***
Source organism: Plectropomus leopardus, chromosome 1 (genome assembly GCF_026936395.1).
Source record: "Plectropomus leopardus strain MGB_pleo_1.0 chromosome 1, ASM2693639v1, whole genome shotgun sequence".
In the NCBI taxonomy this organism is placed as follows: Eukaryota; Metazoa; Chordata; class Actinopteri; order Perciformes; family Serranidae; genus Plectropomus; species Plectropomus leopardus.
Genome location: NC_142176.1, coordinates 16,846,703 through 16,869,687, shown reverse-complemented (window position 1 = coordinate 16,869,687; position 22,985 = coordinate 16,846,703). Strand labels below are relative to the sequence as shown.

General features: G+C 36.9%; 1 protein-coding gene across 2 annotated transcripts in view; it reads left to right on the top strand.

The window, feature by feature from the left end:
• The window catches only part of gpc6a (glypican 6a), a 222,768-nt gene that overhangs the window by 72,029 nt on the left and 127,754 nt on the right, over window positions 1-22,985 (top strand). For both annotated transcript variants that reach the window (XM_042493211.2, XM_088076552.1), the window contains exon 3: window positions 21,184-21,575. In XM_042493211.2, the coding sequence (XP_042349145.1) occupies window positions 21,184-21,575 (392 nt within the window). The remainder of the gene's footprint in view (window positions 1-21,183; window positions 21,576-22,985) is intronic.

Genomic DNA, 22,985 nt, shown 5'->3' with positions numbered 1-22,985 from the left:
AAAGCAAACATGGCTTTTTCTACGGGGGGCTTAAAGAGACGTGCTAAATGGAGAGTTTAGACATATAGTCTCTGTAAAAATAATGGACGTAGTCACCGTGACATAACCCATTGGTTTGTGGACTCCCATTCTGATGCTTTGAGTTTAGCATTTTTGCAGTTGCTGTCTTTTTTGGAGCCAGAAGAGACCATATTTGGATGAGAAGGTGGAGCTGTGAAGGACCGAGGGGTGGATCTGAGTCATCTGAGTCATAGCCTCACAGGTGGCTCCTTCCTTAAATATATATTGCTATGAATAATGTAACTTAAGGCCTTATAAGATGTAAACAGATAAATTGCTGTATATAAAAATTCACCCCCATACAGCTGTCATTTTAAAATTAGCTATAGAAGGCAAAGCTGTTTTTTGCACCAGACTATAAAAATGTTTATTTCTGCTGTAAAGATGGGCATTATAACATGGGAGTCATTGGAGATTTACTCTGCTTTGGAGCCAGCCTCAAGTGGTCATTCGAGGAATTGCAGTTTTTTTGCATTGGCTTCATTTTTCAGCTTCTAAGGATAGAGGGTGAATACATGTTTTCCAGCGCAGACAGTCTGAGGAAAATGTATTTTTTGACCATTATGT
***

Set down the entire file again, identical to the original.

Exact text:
Source organism: Plectropomus leopardus, chromosome 1 (genome assembly GCF_026936395.1).
Source record: "Plectropomus leopardus strain MGB_pleo_1.0 chromosome 1, ASM2693639v1, whole genome shotgun sequence".
In the NCBI taxonomy this organism is placed as follows: Eukaryota; Metazoa; Chordata; class Actinopteri; order Perciformes; family Serranidae; genus Plectropomus; species Plectropomus leopardus.
Genome location: NC_142176.1, coordinates 16,846,703 through 16,869,687, shown reverse-complemented (window position 1 = coordinate 16,869,687; position 22,985 = coordinate 16,846,703). Strand labels below are relative to the sequence as shown.

General features: G+C 36.9%; 1 protein-coding gene across 2 annotated transcripts in view; it reads left to right on the top strand.

The window, feature by feature from the left end:
• The window catches only part of gpc6a (glypican 6a), a 222,768-nt gene that overhangs the window by 72,029 nt on the left and 127,754 nt on the right, over window positions 1-22,985 (top strand). For both annotated transcript variants that reach the window (XM_042493211.2, XM_088076552.1), the window contains exon 3: window positions 21,184-21,575. In XM_042493211.2, the coding sequence (XP_042349145.1) occupies window positions 21,184-21,575 (392 nt within the window). The remainder of the gene's footprint in view (window positions 1-21,183; window positions 21,576-22,985) is intronic.

Genomic DNA, 22,985 nt, shown 5'->3' with positions numbered 1-22,985 from the left:
AAAGCAAACATGGCTTTTTCTACGGGGGGCTTAAAGAGACGTGCTAAATGGAGAGTTTAGACATATAGTCTCTGTAAAAATAATGGACGTAGTCACCGTGACATAACCCATTGGTTTGTGGACTCCCATTCTGATGCTTTGAGTTTAGCATTTTTGCAGTTGCTGTCTTTTTTGGAGCCAGAAGAGACCATATTTGGATGAGAAGGTGGAGCTGTGAAGGACCGAGGGGTGGATCTGAGTCATCTGAGTCATAGCCTCACAGGTGGCTCCTTCCTTAAATATATATTGCTATGAATAATGTAACTTAAGGCCTTATAAGATGTAAACAGATAAATTGCTGTATATAAAAATTCACCCCCATACAGCTGTCATTTTAAAATTAGCTATAGAAGGCAAAGCTGTTTTTTGCACCAGACTATAAAAATGTTTATTTCTGCTGTAAAGATGGGCATTATAACATGGGAGTCATTGGAGATTTACTCTGCTTTGGAGCCAGCCTCAAGTGGTCATTCGAGGAATTGCAGTTTTTTTGCATTGGCTTCATTTTTCAGCTTCTAAGGATAGAGGGTGAATACATGTTTTCCAGCGCAGACAGTCTGAGGAAAATGTATTTTTTGACCATTATGT